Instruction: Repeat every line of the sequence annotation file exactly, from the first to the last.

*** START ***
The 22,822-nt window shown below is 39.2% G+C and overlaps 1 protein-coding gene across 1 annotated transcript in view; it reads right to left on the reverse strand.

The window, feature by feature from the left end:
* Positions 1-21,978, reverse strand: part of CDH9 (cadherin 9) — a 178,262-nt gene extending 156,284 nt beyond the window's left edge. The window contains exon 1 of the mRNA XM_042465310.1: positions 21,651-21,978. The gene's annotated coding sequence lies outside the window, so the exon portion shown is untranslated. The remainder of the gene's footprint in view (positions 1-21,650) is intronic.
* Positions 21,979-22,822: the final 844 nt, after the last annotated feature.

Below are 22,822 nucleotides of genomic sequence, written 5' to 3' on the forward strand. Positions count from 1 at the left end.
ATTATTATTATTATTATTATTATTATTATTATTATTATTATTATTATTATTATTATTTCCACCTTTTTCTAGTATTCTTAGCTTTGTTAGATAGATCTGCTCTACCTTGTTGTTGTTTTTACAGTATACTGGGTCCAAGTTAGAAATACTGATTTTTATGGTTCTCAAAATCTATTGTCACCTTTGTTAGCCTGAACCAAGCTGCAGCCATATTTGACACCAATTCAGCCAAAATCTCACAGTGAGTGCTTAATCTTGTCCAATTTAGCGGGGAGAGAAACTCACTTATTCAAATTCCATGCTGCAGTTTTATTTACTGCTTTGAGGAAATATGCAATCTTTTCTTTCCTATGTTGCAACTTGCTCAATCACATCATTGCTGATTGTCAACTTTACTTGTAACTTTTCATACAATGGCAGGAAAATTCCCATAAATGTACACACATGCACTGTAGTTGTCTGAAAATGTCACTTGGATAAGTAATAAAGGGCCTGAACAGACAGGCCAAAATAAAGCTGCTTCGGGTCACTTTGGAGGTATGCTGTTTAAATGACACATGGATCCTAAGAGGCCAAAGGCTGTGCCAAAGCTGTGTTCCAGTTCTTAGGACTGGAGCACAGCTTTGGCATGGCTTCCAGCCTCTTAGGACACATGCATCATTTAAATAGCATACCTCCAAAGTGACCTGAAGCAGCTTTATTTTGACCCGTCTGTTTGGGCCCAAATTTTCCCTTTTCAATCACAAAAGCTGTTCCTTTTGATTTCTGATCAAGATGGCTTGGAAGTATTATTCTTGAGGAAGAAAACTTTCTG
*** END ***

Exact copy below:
The 22,822-nt window shown below is 39.2% G+C and overlaps 1 protein-coding gene across 1 annotated transcript in view; it reads right to left on the reverse strand.

The window, feature by feature from the left end:
* Positions 1-21,978, reverse strand: part of CDH9 (cadherin 9) — a 178,262-nt gene extending 156,284 nt beyond the window's left edge. The window contains exon 1 of the mRNA XM_042465310.1: positions 21,651-21,978. The gene's annotated coding sequence lies outside the window, so the exon portion shown is untranslated. The remainder of the gene's footprint in view (positions 1-21,650) is intronic.
* Positions 21,979-22,822: the final 844 nt, after the last annotated feature.

Below are 22,822 nucleotides of genomic sequence, written 5' to 3' on the forward strand. Positions count from 1 at the left end.
ATTATTATTATTATTATTATTATTATTATTATTATTATTATTATTATTATTATTATTTCCACCTTTTTCTAGTATTCTTAGCTTTGTTAGATAGATCTGCTCTACCTTGTTGTTGTTTTTACAGTATACTGGGTCCAAGTTAGAAATACTGATTTTTATGGTTCTCAAAATCTATTGTCACCTTTGTTAGCCTGAACCAAGCTGCAGCCATATTTGACACCAATTCAGCCAAAATCTCACAGTGAGTGCTTAATCTTGTCCAATTTAGCGGGGAGAGAAACTCACTTATTCAAATTCCATGCTGCAGTTTTATTTACTGCTTTGAGGAAATATGCAATCTTTTCTTTCCTATGTTGCAACTTGCTCAATCACATCATTGCTGATTGTCAACTTTACTTGTAACTTTTCATACAATGGCAGGAAAATTCCCATAAATGTACACACATGCACTGTAGTTGTCTGAAAATGTCACTTGGATAAGTAATAAAGGGCCTGAACAGACAGGCCAAAATAAAGCTGCTTCGGGTCACTTTGGAGGTATGCTGTTTAAATGACACATGGATCCTAAGAGGCCAAAGGCTGTGCCAAAGCTGTGTTCCAGTTCTTAGGACTGGAGCACAGCTTTGGCATGGCTTCCAGCCTCTTAGGACACATGCATCATTTAAATAGCATACCTCCAAAGTGACCTGAAGCAGCTTTATTTTGACCCGTCTGTTTGGGCCCAAATTTTCCCTTTTCAATCACAAAAGCTGTTCCTTTTGATTTCTGATCAAGATGGCTTGGAAGTATTATTCTTGAGGAAGAAAACTTTCTG